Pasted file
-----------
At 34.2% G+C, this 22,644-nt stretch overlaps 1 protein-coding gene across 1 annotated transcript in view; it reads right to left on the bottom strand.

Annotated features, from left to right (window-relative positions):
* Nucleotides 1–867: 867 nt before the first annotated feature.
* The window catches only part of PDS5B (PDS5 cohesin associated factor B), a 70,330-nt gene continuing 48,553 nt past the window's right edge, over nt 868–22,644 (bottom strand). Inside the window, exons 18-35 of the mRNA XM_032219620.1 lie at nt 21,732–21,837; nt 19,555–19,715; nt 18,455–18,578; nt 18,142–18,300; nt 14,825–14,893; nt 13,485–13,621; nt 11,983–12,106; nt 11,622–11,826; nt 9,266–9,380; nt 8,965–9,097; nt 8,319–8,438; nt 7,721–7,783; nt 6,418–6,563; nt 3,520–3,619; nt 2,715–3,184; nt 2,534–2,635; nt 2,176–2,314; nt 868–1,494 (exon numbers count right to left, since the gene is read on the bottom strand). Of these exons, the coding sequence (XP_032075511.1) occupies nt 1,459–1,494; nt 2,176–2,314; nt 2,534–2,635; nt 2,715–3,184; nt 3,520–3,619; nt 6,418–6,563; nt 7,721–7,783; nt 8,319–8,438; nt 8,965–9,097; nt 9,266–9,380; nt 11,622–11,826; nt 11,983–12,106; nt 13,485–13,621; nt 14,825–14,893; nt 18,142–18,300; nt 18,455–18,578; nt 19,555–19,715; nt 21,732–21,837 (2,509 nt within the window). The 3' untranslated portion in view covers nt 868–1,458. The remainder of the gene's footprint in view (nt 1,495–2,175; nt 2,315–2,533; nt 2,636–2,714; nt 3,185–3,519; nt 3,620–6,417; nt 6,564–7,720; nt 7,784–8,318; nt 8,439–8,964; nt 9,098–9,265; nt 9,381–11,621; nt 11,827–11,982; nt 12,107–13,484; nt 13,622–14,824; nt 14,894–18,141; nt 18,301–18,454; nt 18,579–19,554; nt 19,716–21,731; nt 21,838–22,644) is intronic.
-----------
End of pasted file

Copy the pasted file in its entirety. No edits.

At 34.2% G+C, this 22,644-nt stretch overlaps 1 protein-coding gene across 1 annotated transcript in view; it reads right to left on the bottom strand.

Annotated features, from left to right (window-relative positions):
* Nucleotides 1–867: 867 nt before the first annotated feature.
* The window catches only part of PDS5B (PDS5 cohesin associated factor B), a 70,330-nt gene continuing 48,553 nt past the window's right edge, over nt 868–22,644 (bottom strand). Inside the window, exons 18-35 of the mRNA XM_032219620.1 lie at nt 21,732–21,837; nt 19,555–19,715; nt 18,455–18,578; nt 18,142–18,300; nt 14,825–14,893; nt 13,485–13,621; nt 11,983–12,106; nt 11,622–11,826; nt 9,266–9,380; nt 8,965–9,097; nt 8,319–8,438; nt 7,721–7,783; nt 6,418–6,563; nt 3,520–3,619; nt 2,715–3,184; nt 2,534–2,635; nt 2,176–2,314; nt 868–1,494 (exon numbers count right to left, since the gene is read on the bottom strand). Of these exons, the coding sequence (XP_032075511.1) occupies nt 1,459–1,494; nt 2,176–2,314; nt 2,534–2,635; nt 2,715–3,184; nt 3,520–3,619; nt 6,418–6,563; nt 7,721–7,783; nt 8,319–8,438; nt 8,965–9,097; nt 9,266–9,380; nt 11,622–11,826; nt 11,983–12,106; nt 13,485–13,621; nt 14,825–14,893; nt 18,142–18,300; nt 18,455–18,578; nt 19,555–19,715; nt 21,732–21,837 (2,509 nt within the window). The 3' untranslated portion in view covers nt 868–1,458. The remainder of the gene's footprint in view (nt 1,495–2,175; nt 2,315–2,533; nt 2,636–2,714; nt 3,185–3,519; nt 3,620–6,417; nt 6,564–7,720; nt 7,784–8,318; nt 8,439–8,964; nt 9,098–9,265; nt 9,381–11,621; nt 11,827–11,982; nt 12,107–13,484; nt 13,622–14,824; nt 14,894–18,141; nt 18,301–18,454; nt 18,579–19,554; nt 19,716–21,731; nt 21,838–22,644) is intronic.